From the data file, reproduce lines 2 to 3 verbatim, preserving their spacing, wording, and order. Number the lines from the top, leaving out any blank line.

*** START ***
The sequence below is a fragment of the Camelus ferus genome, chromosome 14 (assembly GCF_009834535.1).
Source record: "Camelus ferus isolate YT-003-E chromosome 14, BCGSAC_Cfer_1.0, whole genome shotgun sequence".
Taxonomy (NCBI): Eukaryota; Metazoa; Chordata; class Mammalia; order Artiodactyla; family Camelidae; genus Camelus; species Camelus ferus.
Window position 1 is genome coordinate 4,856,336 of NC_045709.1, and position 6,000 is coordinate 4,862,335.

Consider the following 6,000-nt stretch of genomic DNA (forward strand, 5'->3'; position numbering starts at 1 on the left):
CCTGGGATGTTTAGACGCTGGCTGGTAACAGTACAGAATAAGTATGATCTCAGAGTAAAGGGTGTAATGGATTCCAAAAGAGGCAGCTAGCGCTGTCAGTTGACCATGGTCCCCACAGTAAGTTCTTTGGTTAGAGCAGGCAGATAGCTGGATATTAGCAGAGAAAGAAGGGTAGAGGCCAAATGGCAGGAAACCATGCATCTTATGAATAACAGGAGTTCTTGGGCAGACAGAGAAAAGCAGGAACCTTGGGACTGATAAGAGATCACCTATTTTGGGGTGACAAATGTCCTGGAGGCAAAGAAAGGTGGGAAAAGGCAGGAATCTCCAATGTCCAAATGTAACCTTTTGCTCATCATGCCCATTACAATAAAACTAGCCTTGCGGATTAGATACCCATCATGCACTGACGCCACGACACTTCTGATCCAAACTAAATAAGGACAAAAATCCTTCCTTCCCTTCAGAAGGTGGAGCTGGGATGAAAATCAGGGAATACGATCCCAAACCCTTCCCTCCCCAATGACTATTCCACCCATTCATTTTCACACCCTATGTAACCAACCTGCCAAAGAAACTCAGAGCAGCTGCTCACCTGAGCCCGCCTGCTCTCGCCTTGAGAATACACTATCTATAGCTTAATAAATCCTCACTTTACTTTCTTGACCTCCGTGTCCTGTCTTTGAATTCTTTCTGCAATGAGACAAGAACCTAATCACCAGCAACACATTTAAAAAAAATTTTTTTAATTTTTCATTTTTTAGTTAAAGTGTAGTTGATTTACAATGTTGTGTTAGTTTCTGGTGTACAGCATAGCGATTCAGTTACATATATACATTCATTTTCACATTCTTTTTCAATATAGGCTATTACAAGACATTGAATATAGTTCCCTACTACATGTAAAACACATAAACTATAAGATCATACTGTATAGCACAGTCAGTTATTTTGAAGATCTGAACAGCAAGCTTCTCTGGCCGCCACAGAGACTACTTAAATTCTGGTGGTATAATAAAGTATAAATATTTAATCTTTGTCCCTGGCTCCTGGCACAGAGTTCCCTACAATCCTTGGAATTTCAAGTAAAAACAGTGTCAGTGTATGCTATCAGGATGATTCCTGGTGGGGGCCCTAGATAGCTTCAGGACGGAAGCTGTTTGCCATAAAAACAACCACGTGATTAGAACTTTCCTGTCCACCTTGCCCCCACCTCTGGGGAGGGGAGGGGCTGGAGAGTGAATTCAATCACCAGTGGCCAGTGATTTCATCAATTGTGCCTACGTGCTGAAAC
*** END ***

Source record: "Camelus ferus isolate YT-003-E chromosome 14, BCGSAC_Cfer_1.0, whole genome shotgun sequence".
Taxonomy (NCBI): Eukaryota; Metazoa; Chordata; class Mammalia; order Artiodactyla; family Camelidae; genus Camelus; species Camelus ferus.